Updated October 2015
If you’re planning a return trip to Florence, Italy in 2015, or if you’re here for a longer period, you’ll be interested in seeing some of the temporary exhibitions that the city has to offer, rather than its many permanent collections. For 2015, there is the usual “Un Anno ad Arte” (a year in art) series offered by the state museums, as well as a series of shows that connect to the Expo 2015 theme of “feed the planet”. In addition, Palazzo Strozzi offers its two annual shows – one early modern, one modern.
MUSEUM WORLD NEWS: Meanwhile, 2015 in Florence sees changes at the helm of museums, so 2016’s temporary exhibitions may look very different. The Polo Museale Fiorentino is being dismantled and a “super manager” will be hired to run the Uffizi, Accademia and Bargello as per the reform announced last summer; Cristina Acidini stepped down from her position of superintendent last September. The managerial jobs were listed in the Economist and the new managers were announced in August (read my article here). At Palazzo Strozzi, James Bradburne’s 8-year term as director has come to an end and he has won a position at Milan’s Brera museum; Arturo Galansino, previously curator at London’s Royal Academy of Arts, takes his role at the Strozzi.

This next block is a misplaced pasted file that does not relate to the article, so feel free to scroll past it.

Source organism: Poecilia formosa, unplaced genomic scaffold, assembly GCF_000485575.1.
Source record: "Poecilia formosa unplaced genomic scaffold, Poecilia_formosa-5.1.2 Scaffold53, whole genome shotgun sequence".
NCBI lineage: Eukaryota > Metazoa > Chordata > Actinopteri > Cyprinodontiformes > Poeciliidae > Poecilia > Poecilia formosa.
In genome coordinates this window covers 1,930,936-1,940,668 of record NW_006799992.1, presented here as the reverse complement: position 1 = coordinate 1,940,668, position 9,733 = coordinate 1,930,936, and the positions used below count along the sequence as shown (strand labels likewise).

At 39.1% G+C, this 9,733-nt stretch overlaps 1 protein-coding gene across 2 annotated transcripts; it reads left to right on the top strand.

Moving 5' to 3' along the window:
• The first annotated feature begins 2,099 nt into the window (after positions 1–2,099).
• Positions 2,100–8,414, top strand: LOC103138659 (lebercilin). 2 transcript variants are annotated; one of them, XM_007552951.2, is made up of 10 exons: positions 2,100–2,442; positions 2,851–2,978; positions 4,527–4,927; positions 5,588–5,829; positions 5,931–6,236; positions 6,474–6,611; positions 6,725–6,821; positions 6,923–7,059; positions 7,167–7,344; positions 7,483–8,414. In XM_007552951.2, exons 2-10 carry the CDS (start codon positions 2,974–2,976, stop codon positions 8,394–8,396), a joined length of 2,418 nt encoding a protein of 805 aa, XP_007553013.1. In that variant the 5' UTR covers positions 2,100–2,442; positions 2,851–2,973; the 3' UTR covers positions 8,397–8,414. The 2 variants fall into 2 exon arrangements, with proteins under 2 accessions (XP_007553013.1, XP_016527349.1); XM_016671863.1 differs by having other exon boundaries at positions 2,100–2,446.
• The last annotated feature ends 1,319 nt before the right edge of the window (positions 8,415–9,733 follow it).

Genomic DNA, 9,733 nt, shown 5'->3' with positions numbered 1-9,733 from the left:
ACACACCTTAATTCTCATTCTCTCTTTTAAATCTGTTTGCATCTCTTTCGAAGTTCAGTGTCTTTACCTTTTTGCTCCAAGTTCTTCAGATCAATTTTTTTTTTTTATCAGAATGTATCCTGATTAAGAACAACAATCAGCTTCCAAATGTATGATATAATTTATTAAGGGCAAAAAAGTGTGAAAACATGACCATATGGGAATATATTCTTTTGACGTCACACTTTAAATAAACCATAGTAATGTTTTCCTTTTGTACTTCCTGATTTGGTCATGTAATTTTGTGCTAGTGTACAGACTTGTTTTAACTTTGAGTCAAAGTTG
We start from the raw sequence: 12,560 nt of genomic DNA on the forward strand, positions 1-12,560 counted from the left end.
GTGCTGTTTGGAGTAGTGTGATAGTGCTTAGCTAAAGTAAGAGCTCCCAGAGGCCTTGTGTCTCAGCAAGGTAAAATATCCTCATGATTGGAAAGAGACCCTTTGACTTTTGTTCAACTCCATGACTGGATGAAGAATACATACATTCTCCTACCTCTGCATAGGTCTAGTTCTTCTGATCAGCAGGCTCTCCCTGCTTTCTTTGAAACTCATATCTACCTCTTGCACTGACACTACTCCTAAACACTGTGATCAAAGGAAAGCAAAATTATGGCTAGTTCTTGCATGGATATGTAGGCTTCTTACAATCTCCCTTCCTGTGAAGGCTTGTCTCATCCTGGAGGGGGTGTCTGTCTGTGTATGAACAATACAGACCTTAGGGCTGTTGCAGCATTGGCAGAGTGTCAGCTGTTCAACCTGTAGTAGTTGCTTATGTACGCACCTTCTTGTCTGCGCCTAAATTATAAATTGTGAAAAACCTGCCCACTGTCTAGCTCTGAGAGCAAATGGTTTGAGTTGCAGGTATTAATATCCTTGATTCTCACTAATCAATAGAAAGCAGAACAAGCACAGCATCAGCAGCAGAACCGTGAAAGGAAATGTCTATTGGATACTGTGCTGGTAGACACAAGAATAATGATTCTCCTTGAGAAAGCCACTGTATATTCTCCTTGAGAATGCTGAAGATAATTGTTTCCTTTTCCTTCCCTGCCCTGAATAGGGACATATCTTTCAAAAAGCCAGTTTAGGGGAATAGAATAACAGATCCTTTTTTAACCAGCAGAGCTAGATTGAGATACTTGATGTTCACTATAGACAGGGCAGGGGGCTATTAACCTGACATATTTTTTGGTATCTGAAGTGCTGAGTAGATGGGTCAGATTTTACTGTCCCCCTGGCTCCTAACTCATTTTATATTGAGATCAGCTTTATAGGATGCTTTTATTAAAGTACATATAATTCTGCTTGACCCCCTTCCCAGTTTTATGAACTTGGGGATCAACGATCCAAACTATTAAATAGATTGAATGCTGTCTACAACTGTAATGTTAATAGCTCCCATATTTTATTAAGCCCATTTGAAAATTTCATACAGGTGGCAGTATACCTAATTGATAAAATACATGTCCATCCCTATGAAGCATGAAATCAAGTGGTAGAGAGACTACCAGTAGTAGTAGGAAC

2015 exhibits in Florence in chronological order
Gherardo delle Notti. Most bizarre paintings and merry suppers
10 February – 24 May, Galleria degli Uffizi
At the Uffizi, an exhibit that explores the influence of Gerrit Honthorst from Utrecht, known as Gherardo delle Notti due to his talent for depicting nocturnes lit by oil lamps and candles, in Italy in the early 17th century. Given enthusiastic reception in Florence, the Medici purchased four of his large canvases for their collections. The work of Gerrit will be set alongside that of other painters from the Low Countries who also devoted their careers to exploring the rendering of light.